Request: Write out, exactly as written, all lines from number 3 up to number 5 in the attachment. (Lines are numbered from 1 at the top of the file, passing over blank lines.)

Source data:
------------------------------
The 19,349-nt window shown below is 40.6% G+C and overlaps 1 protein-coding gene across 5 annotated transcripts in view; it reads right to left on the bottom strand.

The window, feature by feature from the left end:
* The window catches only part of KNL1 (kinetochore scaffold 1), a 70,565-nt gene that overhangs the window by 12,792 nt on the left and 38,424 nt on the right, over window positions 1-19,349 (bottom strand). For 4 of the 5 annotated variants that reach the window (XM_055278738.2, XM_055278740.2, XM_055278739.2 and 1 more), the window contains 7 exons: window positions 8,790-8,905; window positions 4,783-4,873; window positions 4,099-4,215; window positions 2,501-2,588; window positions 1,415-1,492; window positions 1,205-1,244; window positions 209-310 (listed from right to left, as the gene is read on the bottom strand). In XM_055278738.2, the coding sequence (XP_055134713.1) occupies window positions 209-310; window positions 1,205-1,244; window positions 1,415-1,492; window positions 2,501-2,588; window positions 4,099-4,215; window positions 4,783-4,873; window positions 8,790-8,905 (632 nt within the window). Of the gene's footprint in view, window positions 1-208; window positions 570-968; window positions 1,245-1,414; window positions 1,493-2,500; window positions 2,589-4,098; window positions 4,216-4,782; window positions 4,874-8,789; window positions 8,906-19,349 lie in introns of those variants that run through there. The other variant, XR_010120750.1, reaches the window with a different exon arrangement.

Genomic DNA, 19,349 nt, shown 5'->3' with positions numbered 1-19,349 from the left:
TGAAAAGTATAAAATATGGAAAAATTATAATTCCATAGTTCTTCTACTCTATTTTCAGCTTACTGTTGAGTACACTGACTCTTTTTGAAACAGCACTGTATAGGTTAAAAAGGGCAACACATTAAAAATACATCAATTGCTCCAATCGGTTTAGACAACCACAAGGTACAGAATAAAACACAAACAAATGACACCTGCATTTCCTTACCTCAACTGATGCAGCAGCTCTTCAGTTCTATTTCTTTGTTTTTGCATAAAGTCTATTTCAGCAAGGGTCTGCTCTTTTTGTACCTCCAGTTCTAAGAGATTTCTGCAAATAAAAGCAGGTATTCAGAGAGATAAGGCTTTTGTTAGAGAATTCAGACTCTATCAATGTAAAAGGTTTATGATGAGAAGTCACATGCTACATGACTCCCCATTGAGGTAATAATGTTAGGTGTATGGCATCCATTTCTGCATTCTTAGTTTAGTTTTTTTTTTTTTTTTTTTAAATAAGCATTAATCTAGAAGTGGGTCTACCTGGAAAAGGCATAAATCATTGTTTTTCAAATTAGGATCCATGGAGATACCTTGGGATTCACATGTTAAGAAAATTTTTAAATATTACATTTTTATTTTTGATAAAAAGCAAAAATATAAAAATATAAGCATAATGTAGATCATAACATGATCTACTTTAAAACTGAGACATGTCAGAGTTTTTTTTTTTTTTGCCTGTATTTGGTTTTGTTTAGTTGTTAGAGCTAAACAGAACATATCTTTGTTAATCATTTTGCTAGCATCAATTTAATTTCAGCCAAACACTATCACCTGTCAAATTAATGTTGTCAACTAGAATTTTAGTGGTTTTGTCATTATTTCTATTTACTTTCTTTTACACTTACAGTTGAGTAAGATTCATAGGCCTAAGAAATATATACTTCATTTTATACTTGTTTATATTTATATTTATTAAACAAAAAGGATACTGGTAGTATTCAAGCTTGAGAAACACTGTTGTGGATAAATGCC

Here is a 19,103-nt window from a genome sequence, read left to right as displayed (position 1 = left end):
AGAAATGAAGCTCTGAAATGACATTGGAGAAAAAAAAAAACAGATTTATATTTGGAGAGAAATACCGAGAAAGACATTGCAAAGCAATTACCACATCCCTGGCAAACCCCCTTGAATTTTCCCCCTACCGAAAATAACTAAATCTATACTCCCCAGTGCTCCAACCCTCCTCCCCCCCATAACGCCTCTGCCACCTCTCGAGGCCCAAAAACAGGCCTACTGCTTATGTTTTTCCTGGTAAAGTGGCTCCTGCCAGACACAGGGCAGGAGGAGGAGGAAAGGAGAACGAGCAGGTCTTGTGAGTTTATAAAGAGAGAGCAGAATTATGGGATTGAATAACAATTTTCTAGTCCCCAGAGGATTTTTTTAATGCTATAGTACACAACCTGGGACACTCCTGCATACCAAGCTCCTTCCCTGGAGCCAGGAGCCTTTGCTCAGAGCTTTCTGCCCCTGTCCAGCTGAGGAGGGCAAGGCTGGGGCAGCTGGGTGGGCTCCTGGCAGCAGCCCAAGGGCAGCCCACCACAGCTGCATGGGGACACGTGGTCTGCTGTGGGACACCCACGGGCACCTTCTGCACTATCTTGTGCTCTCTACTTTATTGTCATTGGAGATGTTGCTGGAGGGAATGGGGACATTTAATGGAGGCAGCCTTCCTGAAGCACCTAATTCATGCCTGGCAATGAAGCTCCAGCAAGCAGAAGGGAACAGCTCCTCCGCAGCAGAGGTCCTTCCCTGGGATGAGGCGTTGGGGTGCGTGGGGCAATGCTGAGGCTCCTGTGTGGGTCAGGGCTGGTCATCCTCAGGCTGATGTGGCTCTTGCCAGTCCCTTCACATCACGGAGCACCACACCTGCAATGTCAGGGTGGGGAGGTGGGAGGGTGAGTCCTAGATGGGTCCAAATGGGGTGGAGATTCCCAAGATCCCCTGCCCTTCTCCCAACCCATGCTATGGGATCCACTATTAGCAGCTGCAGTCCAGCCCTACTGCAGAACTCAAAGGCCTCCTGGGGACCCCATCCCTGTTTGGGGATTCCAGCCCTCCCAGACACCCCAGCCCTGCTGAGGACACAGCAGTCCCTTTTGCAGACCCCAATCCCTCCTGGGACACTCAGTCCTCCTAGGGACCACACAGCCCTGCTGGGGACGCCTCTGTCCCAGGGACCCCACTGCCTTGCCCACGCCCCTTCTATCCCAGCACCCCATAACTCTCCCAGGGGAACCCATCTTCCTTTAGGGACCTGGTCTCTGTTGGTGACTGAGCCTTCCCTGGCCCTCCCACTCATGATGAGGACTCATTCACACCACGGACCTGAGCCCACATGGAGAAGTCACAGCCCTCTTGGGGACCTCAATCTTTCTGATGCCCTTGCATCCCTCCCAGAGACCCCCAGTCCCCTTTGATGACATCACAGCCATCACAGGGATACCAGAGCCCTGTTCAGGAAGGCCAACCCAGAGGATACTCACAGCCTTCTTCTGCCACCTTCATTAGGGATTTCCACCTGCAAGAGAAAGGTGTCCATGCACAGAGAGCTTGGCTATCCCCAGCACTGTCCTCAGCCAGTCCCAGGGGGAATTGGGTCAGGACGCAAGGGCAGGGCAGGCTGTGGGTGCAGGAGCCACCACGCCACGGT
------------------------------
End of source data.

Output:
* The window catches only part of KNL1 (kinetochore scaffold 1), a 70,565-nt gene that overhangs the window by 12,792 nt on the left and 38,424 nt on the right, over window positions 1-19,349 (bottom strand). For 4 of the 5 annotated variants that reach the window (XM_055278738.2, XM_055278740.2, XM_055278739.2 and 1 more), the window contains 7 exons: window positions 8,790-8,905; window positions 4,783-4,873; window positions 4,099-4,215; window positions 2,501-2,588; window positions 1,415-1,492; window positions 1,205-1,244; window positions 209-310 (listed from right to left, as the gene is read on the bottom strand). In XM_055278738.2, the coding sequence (XP_055134713.1) occupies window positions 209-310; window positions 1,205-1,244; window positions 1,415-1,492; window positions 2,501-2,588; window positions 4,099-4,215; window positions 4,783-4,873; window positions 8,790-8,905 (632 nt within the window). Of the gene's footprint in view, window positions 1-208; window positions 570-968; window positions 1,245-1,414; window positions 1,493-2,500; window positions 2,589-4,098; window positions 4,216-4,782; window positions 4,874-8,789; window positions 8,906-19,349 lie in introns of those variants that run through there. The other variant, XR_010120750.1, reaches the window with a different exon arrangement.

Genomic DNA, 19,349 nt, shown 5'->3' with positions numbered 1-19,349 from the left:
TGAAAAGTATAAAATATGGAAAAATTATAATTCCATAGTTCTTCTACTCTATTTTCAGCTTACTGTTGAGTACACTGACTCTTTTTGAAACAGCACTGTATAGGTTAAAAAGGGCAACACATTAAAAATACATCAATTGCTCCAATCGGTTTAGACAACCACAAGGTACAGAATAAAACACAAACAAATGACACCTGCATTTCCTTACCTCAACTGATGCAGCAGCTCTTCAGTTCTATTTCTTTGTTTTTGCATAAAGTCTATTTCAGCAAGGGTCTGCTCTTTTTGTACCTCCAGTTCTAAGAGATTTCTGCAAATAAAAGCAGGTATTCAGAGAGATAAGGCTTTTGTTAGAGAATTCAGACTCTATCAATGTAAAAGGTTTATGATGAGAAGTCACATGCTACATGACTCCCCATTGAGGTAATAATGTTAGGTGTATGGCATCCATTTCTGCATTCTTAGTTTAGTTTTTTTTTTTTTTTTTTTAAATAAGCATTAATCTAGAAGTGGGTCTACCTGGAAAAGGCATAAATCATTGTTTTTCAAATTAGGATCCATGGAGATACCTTGGGATTCACATGTTAAGAAAATTTTTAAATATTACATTTTTATTTTTGATAAAAAGCAAAAATATAAAAATATAAGCATAATGTAGATCATAACATGATCTACTTTAAAACTGAGACATGTCAGAGTTTTTTTTTTTTTTGCCTGTATTTGGTTTTGTTTAGTTGTTAGAGCTAAACAGAACATATCTTTGTTAATCATTTTGCTAGCATCAATTTAATTTCAGCCAAACACTATCACCTGTCAAATTAATGTTGTCAACTAGAATTTTAGTGGTTTTGTCATTATTTCTATTTACTTTCTTTTACACTTACAGTTGAGTAAGATTCATAGGCCTAAGAAATATATACTTCATTTTATACTTGTTTATATTTATATTTATTAAACAAAAAGGATACTGGTAGTATTCAAGCTTGAGAAACACTGTTGTGGATAAATGCC